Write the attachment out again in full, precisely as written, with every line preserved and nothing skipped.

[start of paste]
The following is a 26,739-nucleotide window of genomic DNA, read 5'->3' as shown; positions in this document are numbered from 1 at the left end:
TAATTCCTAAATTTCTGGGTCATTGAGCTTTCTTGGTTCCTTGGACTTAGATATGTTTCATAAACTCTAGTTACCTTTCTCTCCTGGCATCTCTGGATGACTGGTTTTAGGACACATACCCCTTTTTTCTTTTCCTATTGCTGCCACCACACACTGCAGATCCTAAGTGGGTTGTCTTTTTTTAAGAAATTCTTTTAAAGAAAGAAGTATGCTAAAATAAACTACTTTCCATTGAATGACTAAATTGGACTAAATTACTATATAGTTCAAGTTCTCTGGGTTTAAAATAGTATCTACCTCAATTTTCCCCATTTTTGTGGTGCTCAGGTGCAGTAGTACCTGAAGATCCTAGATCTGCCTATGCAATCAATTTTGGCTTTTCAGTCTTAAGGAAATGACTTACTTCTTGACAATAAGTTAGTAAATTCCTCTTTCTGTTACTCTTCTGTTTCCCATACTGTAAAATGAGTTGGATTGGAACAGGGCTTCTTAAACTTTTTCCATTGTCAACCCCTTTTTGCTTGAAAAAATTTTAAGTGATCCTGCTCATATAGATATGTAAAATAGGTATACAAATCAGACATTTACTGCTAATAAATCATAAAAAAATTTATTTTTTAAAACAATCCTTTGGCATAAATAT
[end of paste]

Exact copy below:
The following is a 26,739-nucleotide window of genomic DNA, read 5'->3' as shown; positions in this document are numbered from 1 at the left end:
TAATTCCTAAATTTCTGGGTCATTGAGCTTTCTTGGTTCCTTGGACTTAGATATGTTTCATAAACTCTAGTTACCTTTCTCTCCTGGCATCTCTGGATGACTGGTTTTAGGACACATACCCCTTTTTTCTTTTCCTATTGCTGCCACCACACACTGCAGATCCTAAGTGGGTTGTCTTTTTTTAAGAAATTCTTTTAAAGAAAGAAGTATGCTAAAATAAACTACTTTCCATTGAATGACTAAATTGGACTAAATTACTATATAGTTCAAGTTCTCTGGGTTTAAAATAGTATCTACCTCAATTTTCCCCATTTTTGTGGTGCTCAGGTGCAGTAGTACCTGAAGATCCTAGATCTGCCTATGCAATCAATTTTGGCTTTTCAGTCTTAAGGAAATGACTTACTTCTTGACAATAAGTTAGTAAATTCCTCTTTCTGTTACTCTTCTGTTTCCCATACTGTAAAATGAGTTGGATTGGAACAGGGCTTCTTAAACTTTTTCCATTGTCAACCCCTTTTTGCTTGAAAAAATTTTAAGTGATCCTGCTCATATAGATATGTAAAATAGGTATACAAATCAGACATTTACTGCTAATAAATCATAAAAAAATTTATTTTTTAAAACAATCCTTTGGCATAAATAT